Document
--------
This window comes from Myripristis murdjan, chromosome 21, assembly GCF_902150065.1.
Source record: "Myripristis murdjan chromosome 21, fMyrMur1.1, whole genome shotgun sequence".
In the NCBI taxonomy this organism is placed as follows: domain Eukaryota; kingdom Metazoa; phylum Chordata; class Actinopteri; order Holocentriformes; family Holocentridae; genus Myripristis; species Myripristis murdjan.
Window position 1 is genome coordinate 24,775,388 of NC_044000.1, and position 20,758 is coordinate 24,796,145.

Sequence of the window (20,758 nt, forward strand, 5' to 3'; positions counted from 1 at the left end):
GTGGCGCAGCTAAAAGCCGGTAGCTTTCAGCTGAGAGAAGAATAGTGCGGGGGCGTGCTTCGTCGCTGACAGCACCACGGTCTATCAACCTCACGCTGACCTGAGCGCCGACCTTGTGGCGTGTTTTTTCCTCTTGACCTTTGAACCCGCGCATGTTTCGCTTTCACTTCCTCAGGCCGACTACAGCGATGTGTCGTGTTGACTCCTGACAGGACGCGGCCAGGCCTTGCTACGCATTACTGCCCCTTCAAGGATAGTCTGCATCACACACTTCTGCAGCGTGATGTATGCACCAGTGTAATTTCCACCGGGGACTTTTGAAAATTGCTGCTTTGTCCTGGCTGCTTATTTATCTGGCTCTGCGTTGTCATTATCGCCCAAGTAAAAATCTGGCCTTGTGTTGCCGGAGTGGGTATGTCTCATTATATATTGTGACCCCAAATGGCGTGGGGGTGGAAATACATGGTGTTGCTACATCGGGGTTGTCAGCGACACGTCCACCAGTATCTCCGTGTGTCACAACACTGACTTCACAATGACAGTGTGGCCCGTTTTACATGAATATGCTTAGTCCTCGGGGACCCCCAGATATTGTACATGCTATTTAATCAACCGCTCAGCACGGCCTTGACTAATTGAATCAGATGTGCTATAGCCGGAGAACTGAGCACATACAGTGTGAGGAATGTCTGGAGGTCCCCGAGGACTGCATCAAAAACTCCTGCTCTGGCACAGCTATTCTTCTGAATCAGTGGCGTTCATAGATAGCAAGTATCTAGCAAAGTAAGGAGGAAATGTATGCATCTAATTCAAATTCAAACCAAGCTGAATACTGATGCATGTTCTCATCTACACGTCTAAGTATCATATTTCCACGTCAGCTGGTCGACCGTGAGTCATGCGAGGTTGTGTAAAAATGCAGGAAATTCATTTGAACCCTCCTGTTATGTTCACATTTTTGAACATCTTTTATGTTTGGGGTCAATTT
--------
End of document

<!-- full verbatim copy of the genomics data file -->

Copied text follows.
This window comes from Myripristis murdjan, chromosome 21, assembly GCF_902150065.1.
Source record: "Myripristis murdjan chromosome 21, fMyrMur1.1, whole genome shotgun sequence".
In the NCBI taxonomy this organism is placed as follows: domain Eukaryota; kingdom Metazoa; phylum Chordata; class Actinopteri; order Holocentriformes; family Holocentridae; genus Myripristis; species Myripristis murdjan.
Window position 1 is genome coordinate 24,775,388 of NC_044000.1, and position 20,758 is coordinate 24,796,145.

Sequence of the window (20,758 nt, forward strand, 5' to 3'; positions counted from 1 at the left end):
GTGGCGCAGCTAAAAGCCGGTAGCTTTCAGCTGAGAGAAGAATAGTGCGGGGGCGTGCTTCGTCGCTGACAGCACCACGGTCTATCAACCTCACGCTGACCTGAGCGCCGACCTTGTGGCGTGTTTTTTCCTCTTGACCTTTGAACCCGCGCATGTTTCGCTTTCACTTCCTCAGGCCGACTACAGCGATGTGTCGTGTTGACTCCTGACAGGACGCGGCCAGGCCTTGCTACGCATTACTGCCCCTTCAAGGATAGTCTGCATCACACACTTCTGCAGCGTGATGTATGCACCAGTGTAATTTCCACCGGGGACTTTTGAAAATTGCTGCTTTGTCCTGGCTGCTTATTTATCTGGCTCTGCGTTGTCATTATCGCCCAAGTAAAAATCTGGCCTTGTGTTGCCGGAGTGGGTATGTCTCATTATATATTGTGACCCCAAATGGCGTGGGGGTGGAAATACATGGTGTTGCTACATCGGGGTTGTCAGCGACACGTCCACCAGTATCTCCGTGTGTCACAACACTGACTTCACAATGACAGTGTGGCCCGTTTTACATGAATATGCTTAGTCCTCGGGGACCCCCAGATATTGTACATGCTATTTAATCAACCGCTCAGCACGGCCTTGACTAATTGAATCAGATGTGCTATAGCCGGAGAACTGAGCACATACAGTGTGAGGAATGTCTGGAGGTCCCCGAGGACTGCATCAAAAACTCCTGCTCTGGCACAGCTATTCTTCTGAATCAGTGGCGTTCATAGATAGCAAGTATCTAGCAAAGTAAGGAGGAAATGTATGCATCTAATTCAAATTCAAACCAAGCTGAATACTGATGCATGTTCTCATCTACACGTCTAAGTATCATATTTCCACGTCAGCTGGTCGACCGTGAGTCATGCGAGGTTGTGTAAAAATGCAGGAAATTCATTTGAACCCTCCTGTTATGTTCACATTTTTGAACATCTTTTATGTTTGGGGTCAATTT